Flor de Jamaica

September 26th, 2008

I’m not sure what motivated me to order seeds of Thai Red Roselle (Hibiscus sabdariffa). Maybe it was the description: “Beautiful 2-3’ plants with red stems, leaves, and flowers. The bright red calyxes can be used to make a “zingy” tea, sauce or jam.” Hmmm, well, the leaves on my plants are green, the flowers are creamy white with a red center. The stems are more or less red. I agree that it’s a beautiful plant. There’s a code word in that description however, and fans of a certain popular brand of herbal teas will recognize it. I didn’t. Duh.

Let’s rewind to last winter. I ordered the seeds. I sowed the seeds. I tended the seedlings in the cold frame and planted them outdoors. I watched them grow. They began to bloom in July.

I watched the Japanese beetles eat the leaves. And eventually I saw the “fruit”.

The red bud-like structures you see above are the calyces left behind after the flower drops off. They’re small at first and grow larger as the seed capsule inside matures.

Now that the fruit is here what do I do with it? Although I found many references online telling me how to prepare beverages from the dried calyces, I only found one that told me how to prepare the calyces for drying. It was the cutting-away-the-seed-part that I didn’t know about.

I harvested and dried the first batch a few weeks ago, and picked a small quantity this morning before the rain picked up again (Hooray!) (for the rain, I mean). This is what I brought in:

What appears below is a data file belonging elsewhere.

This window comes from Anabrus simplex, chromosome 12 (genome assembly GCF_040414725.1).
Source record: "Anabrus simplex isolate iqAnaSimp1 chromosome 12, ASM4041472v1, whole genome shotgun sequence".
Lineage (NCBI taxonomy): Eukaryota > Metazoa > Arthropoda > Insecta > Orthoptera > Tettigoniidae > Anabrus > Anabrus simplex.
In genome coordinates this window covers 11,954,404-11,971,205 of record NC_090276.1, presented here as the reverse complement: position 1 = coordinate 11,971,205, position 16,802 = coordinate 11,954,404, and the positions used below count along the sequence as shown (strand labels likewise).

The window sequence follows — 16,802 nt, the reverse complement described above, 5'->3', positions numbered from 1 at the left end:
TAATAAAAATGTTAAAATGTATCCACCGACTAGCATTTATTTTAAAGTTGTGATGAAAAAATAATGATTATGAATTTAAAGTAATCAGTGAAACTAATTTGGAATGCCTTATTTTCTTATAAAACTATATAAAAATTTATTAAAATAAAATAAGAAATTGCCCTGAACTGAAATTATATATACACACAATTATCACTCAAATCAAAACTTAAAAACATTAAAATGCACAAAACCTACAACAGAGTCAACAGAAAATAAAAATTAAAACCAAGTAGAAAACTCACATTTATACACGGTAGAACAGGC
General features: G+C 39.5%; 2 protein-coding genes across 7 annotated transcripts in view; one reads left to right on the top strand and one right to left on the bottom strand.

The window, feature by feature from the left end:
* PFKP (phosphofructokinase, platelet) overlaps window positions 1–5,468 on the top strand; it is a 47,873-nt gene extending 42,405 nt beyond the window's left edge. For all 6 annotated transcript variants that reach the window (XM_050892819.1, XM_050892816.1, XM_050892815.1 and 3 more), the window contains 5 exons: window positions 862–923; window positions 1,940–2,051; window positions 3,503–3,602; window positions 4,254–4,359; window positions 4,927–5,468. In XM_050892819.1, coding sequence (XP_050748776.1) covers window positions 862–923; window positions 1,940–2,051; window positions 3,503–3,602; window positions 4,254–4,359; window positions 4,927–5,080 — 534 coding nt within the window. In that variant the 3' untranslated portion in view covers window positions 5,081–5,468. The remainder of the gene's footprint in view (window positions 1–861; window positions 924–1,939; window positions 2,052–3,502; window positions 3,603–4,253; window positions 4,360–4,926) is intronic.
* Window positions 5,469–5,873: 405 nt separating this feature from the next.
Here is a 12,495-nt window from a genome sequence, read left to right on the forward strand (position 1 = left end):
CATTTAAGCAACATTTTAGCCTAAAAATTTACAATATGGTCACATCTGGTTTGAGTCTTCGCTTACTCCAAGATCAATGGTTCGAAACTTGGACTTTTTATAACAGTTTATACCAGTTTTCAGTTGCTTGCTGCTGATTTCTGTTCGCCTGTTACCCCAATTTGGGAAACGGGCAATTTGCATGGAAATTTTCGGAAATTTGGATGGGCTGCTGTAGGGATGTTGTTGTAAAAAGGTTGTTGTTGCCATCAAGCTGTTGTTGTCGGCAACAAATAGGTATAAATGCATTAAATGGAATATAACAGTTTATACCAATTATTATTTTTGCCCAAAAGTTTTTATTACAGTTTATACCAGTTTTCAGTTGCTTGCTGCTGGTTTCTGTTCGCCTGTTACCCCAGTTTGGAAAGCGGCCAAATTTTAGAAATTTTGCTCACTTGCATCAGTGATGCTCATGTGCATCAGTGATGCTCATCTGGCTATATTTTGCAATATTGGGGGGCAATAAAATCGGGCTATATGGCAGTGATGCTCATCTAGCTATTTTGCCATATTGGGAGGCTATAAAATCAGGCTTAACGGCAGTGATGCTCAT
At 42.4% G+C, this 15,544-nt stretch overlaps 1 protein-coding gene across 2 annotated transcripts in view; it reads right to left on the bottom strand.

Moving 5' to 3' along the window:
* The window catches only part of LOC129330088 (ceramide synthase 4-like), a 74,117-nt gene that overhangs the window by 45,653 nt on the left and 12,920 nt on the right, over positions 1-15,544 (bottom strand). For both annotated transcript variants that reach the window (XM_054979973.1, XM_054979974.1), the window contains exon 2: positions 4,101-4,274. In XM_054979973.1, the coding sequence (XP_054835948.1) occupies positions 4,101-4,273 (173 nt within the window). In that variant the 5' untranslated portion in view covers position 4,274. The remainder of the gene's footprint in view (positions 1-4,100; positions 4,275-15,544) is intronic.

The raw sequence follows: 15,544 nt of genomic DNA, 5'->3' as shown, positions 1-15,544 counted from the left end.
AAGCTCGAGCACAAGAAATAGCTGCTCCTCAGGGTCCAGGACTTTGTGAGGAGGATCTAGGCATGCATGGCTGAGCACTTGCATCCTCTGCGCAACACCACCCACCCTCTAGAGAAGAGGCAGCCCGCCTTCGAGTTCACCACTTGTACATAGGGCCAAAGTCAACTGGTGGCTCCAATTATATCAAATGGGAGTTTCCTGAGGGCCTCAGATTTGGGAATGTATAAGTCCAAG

And this is what it looks like as you cut away the calyx from the seed, revealing the green seed capsule inside:

And this is what you end up with after you’ve cut and dried a large number of them:

I brewed a cup of tea this morning from it and thought it tasted similar to but much fresher and fruitier than the commercial stuff in teabags. After I read several conflicting sets of directions for preparing it, I ignored them all and put about a teaspoon of dried calyces into a mug-sized tea fiilter. After measuring it out, I crushed them with my fingers to a more tea-like consistency. I poured boiling water over it just as if I was making real tea (Camellia sinensis) but let it steep, covered, for 10 minutes. It brewed up cranberry red in color, very tart, but with an underlying fruit flavor. I’d be tempted to add sweetening to it next time, but I wanted to taste the flavor by itself first.

The plant and product are known by many different names – roselle, sorrel, jamaica, and karkady are some of the most common ones. The most attractive name, to my mind, is Flor de Jamaica. I plan to grow a lot more of these plants next year – I can envision a long hedge of them.

There are several good write-ups online if you want to know more.

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